Illum (formerly Hannah Pad): Not Worth It
- Cost per pad: $11 – $37 for cotton; $13-38 for bamboo/cotton
- Packages: can be purchased individually or in discounted bundles
- Sizes available: 8
- Number of snaps: 1
- Fabrics: Organic cotton (shell also contains 8% TPU).
- Wash routine: Rinse out, use their branded probiotic soap to wash spots, soak in their branded soap for 6 hours minimum, hand wash in running water, air dry
I was given a postpartum sized Hannah Pad (now called Illum) when I was well, a few weeks postpartum. This is the only size I had available to test, but it gave me a good sense of the relative absorbency and quality. These are really, really soft pads. This giant beast is also still smaller than the one they give you in the hospital, yet still extremely absorbent. They also have a lot of different sizes available, including thong!
This pad is the only one on this list which is white, something I’m on the fence about. This comes down to taste and necessity. When I was freshly postpartum, I needed to monitor my bleeding closely, and white pads were how to do it. Now that I’m back to monthly cycles, I’m more annoyed by how much I have to work to get the stains out.
Speaking of which, did you skip over or read that novel of a wash routine? These pads are fussy. They require six hours of soaking in addition to the main and prewashes. (Yes, that is three washes.) Again, that means longer time between wears, which means more pads. Illum also only recommends their probiotic and liquid soaps, which will run you an extra $14 and $12 respectively (and yes, you are supposed to use both in one wash cycle). I find it immoral when companies push multiple, unnecessary products on you. They make it seem like you need a lot of new stuff instead of using what you have and is readily available to you. It just creates an accessibility barrier and wasteful spending.
On top of which, the price of these pads is astronomical. Yes, they are organic, vegan cotton (and now bamboo optional) but this is a lot. The pad I was given is $37 if bought individually and it’s just not worth it. There are so many other more budget friendly options.
HyPs Don’t Lie
- Cost per pad: $12-$14
- Sizes available: 3
- Number of snaps: 2
- Fabrics: PUL, bamboo terry, wicking stay dry bamboo
- Wash routine: Rinse until clear water, wash, line dry
First of all, what is this magic? Is this rocket science? Why is this pad so thin and so absorbent? These are the thinnest of all the pads I tested, yet they hold a deceptive amount. [TMI alert] There have been times I think I must have had a lighter day than I realized because I see nothing on the blue pad – then I go to rinse them and it’s the Red Wedding from Game of Thrones.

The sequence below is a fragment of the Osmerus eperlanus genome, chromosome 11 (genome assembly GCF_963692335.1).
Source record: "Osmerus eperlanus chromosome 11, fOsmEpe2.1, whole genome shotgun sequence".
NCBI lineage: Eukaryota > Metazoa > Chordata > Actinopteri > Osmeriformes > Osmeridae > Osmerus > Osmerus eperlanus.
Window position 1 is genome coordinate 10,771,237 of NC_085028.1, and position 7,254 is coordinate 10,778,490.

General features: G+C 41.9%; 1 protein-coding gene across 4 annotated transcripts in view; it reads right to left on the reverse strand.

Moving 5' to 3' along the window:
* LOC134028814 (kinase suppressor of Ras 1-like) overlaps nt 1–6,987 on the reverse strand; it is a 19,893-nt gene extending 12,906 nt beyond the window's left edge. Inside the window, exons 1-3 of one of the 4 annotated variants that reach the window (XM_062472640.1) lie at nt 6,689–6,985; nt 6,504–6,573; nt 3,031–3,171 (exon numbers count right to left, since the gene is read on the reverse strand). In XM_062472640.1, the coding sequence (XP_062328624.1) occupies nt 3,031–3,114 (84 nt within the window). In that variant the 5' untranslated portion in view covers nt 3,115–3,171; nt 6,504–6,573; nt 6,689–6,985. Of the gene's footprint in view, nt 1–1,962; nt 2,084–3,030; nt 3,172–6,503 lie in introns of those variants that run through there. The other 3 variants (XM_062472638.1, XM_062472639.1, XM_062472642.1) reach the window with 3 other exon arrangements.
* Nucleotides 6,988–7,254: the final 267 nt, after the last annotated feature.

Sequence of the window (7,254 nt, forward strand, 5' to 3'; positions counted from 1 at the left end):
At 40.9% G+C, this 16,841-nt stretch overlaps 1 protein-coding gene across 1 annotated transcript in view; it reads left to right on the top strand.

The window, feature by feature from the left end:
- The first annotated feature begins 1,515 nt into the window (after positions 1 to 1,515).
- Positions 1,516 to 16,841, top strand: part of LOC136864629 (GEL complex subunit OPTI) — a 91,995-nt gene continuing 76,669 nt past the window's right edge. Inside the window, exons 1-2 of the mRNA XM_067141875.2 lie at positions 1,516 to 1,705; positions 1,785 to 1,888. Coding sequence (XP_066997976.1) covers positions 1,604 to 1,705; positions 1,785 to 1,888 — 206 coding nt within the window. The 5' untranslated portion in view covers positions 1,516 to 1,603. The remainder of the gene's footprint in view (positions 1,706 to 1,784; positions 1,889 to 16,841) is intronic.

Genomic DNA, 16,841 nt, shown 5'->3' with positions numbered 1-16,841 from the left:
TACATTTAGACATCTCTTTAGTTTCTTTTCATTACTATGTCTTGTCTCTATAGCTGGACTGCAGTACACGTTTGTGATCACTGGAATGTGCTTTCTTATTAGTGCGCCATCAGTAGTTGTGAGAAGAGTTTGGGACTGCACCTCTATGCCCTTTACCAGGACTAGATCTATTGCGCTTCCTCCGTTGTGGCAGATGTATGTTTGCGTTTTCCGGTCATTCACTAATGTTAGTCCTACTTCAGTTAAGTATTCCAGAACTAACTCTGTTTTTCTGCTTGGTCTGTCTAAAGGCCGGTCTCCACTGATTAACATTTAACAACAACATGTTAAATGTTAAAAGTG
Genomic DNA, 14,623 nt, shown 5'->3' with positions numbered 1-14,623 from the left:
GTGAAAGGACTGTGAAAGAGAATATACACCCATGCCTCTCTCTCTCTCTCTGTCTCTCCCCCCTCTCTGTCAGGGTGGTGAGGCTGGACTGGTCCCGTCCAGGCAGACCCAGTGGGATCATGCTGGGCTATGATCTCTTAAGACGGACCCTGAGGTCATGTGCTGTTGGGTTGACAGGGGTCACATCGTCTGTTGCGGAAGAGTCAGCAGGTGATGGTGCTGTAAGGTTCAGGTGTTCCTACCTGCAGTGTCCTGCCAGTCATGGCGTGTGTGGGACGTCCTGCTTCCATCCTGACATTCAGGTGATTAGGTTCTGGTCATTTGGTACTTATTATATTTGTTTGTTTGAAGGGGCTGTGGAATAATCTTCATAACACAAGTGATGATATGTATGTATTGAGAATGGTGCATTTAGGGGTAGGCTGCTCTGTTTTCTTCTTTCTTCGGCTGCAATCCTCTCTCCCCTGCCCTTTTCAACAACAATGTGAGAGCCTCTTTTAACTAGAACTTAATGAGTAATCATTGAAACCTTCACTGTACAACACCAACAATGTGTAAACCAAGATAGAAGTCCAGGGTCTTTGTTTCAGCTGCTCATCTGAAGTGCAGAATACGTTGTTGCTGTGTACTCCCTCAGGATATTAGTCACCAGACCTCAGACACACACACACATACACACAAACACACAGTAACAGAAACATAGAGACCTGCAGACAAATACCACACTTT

These are so soft and dry too! That stay dry bamboo material is a favorite of both my son and I (for diapers and pads respectively). The dark color doesn’t show stains either. The price is quite reasonable: a trial kit (including wet bag and one HyP of each size) is $53. They are super easy to wash, which means you need fewer pads. I think I could probably get away with two trial packs personally, but I have more just to be safe.
One common complaint is that they sometimes move and honestly, this was an issue with all the pads I tried (except the giant Illum pad because it covered almost all of my booty). One tip I found that worked with HyPs was turning them backwards so that the longest part faced the front. For whatever reason, this keeps them in place much better. I never had leaks due to absorbency for these, but I did have one or two because of fit.
I’m a cost-effective person. When I needed a new car, I had spreadsheets (plural) of budgets, costs, pros/cons, etc. I like to do my research and I like a good deal. However, over the years I’ve learned a good deal doesn’t always mean the cheapest item (looking at you, Amazon) – but at the same time, the best quality item isn’t always the most expensive. Because I don’t want to waste these pads, I still keep all four in my rotation – but, bottom line, whenever I need more in a certain size, I always find myself at lilhelper.ca buying HyPs, without a second thought to the others.
About the Author
Grace is a Lil Helper Ambassador, a mom of one and a high school teacher on mat leave. She loves board games, reading, and has a mini-zoo.